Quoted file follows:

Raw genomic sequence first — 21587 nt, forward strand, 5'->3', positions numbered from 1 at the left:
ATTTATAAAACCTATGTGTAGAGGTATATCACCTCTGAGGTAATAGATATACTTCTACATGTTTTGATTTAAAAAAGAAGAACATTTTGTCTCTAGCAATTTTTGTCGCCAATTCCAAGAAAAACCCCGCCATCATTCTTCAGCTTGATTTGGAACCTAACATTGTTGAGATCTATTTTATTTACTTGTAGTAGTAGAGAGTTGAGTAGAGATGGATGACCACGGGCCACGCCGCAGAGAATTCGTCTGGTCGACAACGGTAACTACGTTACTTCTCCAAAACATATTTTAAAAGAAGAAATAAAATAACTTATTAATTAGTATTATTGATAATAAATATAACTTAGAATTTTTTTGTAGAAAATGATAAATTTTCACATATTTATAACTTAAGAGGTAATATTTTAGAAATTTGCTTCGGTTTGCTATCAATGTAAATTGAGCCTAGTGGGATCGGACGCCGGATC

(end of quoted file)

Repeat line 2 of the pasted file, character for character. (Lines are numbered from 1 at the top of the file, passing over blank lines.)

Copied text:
ATTTATAAAACCTATGTGTAGAGGTATATCACCTCTGAGGTAATAGATATACTTCTACATGTTTTGATTTAAAAAAGAAGAACATTTTGTCTCTAGCAATTTTTGTCGCCAATTCCAAGAAAAACCCCGCCATCATTCTTCAGCTTGATTTGGAACCTAACATTGTTGAGATCTATTTTATTTACTTGTAGTAGTAGAGAGTTGAGTAGAGATGGATGACCACGGGCCACGCCGCAGAGAATTCGTCTGGTCGACAACGGTAACTACGTTACTTCTCCAAAACATATTTTAAAAGAAGAAATAAAATAACTTATTAATTAGTATTATTGATAATAAATATAACTTAGAATTTTTTTGTAGAAAATGATAAATTTTCACATATTTATAACTTAAGAGGTAATATTTTAGAAATTTGCTTCGGTTTGCTATCAATGTAAATTGAGCCTAGTGGGATCGGACGCCGGATC